Typically how you submit to PSA, is you go through a PSA submission group. So there's a guy or a team that runs that group and they submit the cards to PSA on your behalf. That way you get better pricing, you get someone you can talk to directly about where's the cards that went up, but I was just using somebody that I've never met and didn't have an online database. I couldn't track exactly what step the cards were at, at PSA, did PSA receive them, or why not. So you had to constantly follow up with people like “Hey where are where are these cards?” and it's just a big waste of time.
So the company I use now is gemmint.com. They have an online database where I can see exactly what step of the process and the grading my cards are in. You get a report sent back to you right away as soon as you pay for your grading. It says here's all the grades that you got. It's super easy. You don't have to talk to anybody at all. What's great about having a submission group too is if you have a problem with something you can reach out directly to the person that runs that group and they can reach out to their rep at PSA, because if you ever try calling PSA on the phone you're probably not getting through. You're going to have a hard time. So definitely, I would suggest using someone with an online database. PC Sports Cards is another group that I've heard has an online database as well. They're a great submission group you can check them out on the website and also on Instagram.
#9: Not sending unwanted raw cards to COMC
I talked about getting all these raw cards after opening up all these boxes here, but not sending these cards to COMC could be a mistake. COMC stands for checkoutmycards.com and what they do is they're a service where you send them all your raw cards, they scan them, and they sell them on their website and on eBay. It's super cheap, you're talking 35 cents to 50 cents to scan the front and back of it. What I was doing is, I was having my guys taking them over to the UPS store and they were scanning them and then we were selling them and doing it on eBay. It was just a nightmare. It was way too much work. I was so glad I found them. So for all the cards you don't want to get graded, pack them all up, put them in penny sleeves. Don't put them in top loaders, they'll charge you for that because they’ve got to take them out, and I just put them in penny sleeves and send them off to COMC. Let them deal with it.
They've got a nice little portal there. All you have to do is go in and tell them what you want to sell for. It's so easy. Don't waste your time selling raw cards, it's a big hassle unless it's a big-time card that you can get some good money for. If there's cards that are a dollar, send them off to COMC. So you let them deal with it.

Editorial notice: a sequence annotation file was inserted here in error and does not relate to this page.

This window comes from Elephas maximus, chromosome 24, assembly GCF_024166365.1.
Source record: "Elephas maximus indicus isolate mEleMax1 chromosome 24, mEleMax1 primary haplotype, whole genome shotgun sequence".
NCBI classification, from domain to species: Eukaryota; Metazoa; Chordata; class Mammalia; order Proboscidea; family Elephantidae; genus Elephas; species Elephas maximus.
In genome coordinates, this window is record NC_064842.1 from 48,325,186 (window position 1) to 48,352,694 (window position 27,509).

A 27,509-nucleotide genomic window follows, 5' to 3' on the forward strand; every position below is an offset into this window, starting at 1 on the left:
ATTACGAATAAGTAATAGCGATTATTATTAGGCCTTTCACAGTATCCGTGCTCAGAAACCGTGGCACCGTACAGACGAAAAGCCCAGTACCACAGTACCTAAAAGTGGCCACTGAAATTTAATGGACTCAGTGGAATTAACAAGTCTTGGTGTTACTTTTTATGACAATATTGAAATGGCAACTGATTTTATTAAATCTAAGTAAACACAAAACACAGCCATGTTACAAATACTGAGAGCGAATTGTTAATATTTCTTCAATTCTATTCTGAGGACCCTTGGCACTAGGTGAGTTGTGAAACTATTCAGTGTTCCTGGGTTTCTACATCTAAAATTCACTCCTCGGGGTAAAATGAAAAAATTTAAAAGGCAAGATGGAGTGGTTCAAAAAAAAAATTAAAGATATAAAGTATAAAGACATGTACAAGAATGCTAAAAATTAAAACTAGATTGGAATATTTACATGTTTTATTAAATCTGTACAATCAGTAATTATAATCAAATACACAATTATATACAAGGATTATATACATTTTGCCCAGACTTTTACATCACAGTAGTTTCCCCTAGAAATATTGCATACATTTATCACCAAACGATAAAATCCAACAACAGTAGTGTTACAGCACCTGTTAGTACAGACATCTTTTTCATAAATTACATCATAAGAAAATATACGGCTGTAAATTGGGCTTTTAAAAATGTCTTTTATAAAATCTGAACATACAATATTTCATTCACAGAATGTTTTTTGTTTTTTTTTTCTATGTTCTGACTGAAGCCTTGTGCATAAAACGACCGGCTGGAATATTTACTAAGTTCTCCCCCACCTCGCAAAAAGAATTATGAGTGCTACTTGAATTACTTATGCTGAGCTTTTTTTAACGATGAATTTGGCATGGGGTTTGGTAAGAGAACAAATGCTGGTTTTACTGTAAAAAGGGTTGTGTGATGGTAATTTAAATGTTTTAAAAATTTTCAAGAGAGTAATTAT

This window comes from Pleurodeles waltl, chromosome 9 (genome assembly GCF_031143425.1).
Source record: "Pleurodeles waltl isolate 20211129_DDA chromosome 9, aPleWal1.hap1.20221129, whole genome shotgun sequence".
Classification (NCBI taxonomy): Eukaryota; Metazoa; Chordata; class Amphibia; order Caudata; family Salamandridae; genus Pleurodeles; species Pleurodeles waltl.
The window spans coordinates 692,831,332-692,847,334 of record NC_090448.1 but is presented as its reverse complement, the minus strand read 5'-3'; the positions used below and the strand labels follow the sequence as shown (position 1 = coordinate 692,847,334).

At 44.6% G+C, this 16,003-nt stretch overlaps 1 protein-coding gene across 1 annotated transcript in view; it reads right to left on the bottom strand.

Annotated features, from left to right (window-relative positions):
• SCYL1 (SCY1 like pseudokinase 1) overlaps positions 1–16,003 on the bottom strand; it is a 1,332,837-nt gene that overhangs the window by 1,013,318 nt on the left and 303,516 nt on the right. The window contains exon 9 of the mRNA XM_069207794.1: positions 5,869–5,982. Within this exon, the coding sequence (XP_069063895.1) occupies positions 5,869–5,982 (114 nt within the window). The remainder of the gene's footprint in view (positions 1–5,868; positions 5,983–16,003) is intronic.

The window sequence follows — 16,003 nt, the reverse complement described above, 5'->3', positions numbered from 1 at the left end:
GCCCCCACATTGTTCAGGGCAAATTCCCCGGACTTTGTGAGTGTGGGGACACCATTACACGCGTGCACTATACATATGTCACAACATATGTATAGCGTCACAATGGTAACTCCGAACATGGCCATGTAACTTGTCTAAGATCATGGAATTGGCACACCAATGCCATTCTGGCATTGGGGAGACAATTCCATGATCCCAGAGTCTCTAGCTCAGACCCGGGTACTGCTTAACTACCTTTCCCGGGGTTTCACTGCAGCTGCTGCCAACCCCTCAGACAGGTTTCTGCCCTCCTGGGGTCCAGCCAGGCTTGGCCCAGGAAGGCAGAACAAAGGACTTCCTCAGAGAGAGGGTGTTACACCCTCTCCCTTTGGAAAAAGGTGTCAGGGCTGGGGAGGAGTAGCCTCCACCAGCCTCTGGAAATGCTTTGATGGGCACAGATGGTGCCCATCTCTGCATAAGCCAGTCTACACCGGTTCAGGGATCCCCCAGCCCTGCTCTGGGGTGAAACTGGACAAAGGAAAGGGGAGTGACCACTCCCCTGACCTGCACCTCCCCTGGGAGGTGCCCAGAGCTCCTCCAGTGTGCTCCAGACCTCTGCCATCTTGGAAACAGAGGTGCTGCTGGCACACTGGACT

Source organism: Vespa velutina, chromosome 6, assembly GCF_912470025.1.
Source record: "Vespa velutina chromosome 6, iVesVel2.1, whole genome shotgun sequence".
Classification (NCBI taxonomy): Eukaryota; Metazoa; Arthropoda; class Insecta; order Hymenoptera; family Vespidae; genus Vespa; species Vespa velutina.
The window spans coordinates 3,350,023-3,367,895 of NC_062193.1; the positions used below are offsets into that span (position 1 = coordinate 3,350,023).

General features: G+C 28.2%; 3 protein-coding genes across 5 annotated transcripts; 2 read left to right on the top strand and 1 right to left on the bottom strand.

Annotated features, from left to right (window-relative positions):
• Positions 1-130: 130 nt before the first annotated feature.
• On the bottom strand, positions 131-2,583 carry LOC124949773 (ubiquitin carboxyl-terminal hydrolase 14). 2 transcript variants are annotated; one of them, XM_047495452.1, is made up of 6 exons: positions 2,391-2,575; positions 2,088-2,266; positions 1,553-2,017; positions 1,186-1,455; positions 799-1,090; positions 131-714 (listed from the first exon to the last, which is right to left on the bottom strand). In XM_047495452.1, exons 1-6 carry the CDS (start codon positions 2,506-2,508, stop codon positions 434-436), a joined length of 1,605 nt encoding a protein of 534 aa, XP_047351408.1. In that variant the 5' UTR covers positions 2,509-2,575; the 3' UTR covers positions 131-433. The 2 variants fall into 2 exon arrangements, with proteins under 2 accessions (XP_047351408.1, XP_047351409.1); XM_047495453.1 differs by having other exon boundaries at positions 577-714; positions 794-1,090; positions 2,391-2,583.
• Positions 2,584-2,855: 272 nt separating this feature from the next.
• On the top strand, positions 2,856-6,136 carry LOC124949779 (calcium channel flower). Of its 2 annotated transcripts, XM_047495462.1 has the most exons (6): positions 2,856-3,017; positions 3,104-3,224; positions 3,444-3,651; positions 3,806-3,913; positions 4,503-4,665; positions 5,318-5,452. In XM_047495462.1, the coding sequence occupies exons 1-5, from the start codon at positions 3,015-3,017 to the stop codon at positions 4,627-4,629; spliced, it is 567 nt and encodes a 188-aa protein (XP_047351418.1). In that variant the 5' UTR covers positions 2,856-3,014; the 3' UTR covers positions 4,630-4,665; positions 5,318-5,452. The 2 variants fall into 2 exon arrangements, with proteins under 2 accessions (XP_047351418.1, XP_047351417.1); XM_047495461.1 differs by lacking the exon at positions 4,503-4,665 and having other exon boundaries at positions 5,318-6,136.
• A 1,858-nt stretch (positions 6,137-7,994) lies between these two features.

#10: Not using PSA population reports
The PSA population report is a report of all the cards that PSA has ever graded and what grade those cards got. So you can type in any card into the PSA population report, let's take the Michael Jordan 1986 Fleer card number 57 is a popular rookie card, and you can see how many tens there have been, nines, eights, seven, et cetera. This is helpful in a couple different ways.
Number one, if you're looking to get an ungraded card and getting it graded. You can see what the percentage of that submitted card get graded at a PSA 10. Take that Jordan card for example. It's a five percent chance at PSA 10. So buying that card raw, ungraded, and getting it graded a PSA 10 is very difficult. So it's helpful in that aspect.
It's also helpful in the sense of when you're looking to buy cards that are already graded. So let's say you are looking at a particular card and the PSA 10s on those cards. Of the thousands that have been graded only let's say a hundred are PSA 10s, but there are let's say a hundred PSA 9s, and then the rest are all eights and whatnot. So buying that card it’s helpful to then say “If I can only afford a PSA 9 I know that there's only a hundred cards that are graded above mine that are better than mine.” So it's helpful in determining which cards to buy also as far as what grade goes, and it's very helpful to know exactly how many of a particular grade are in that particular card so you can determine which one is the best purchase for you.
So hopefully this helps you guys kind of get through this card world. It is absolutely crazy and insane. My biggest tip is, yes these 10 tips are going to really help you out, but take your time. If you don't understand something don't buy it. Ask questions. Don't feel like a dummy. Again, you're not the only one that feels confused sometimes and there's a lot of cards out there, so take your time do your own research and buy what's best for you.
Leave a comment
Comments will be approved before showing up.
Want to be the 1st to know about upcoming signings and unique products?
Sign up to get the latest autograph news and signings.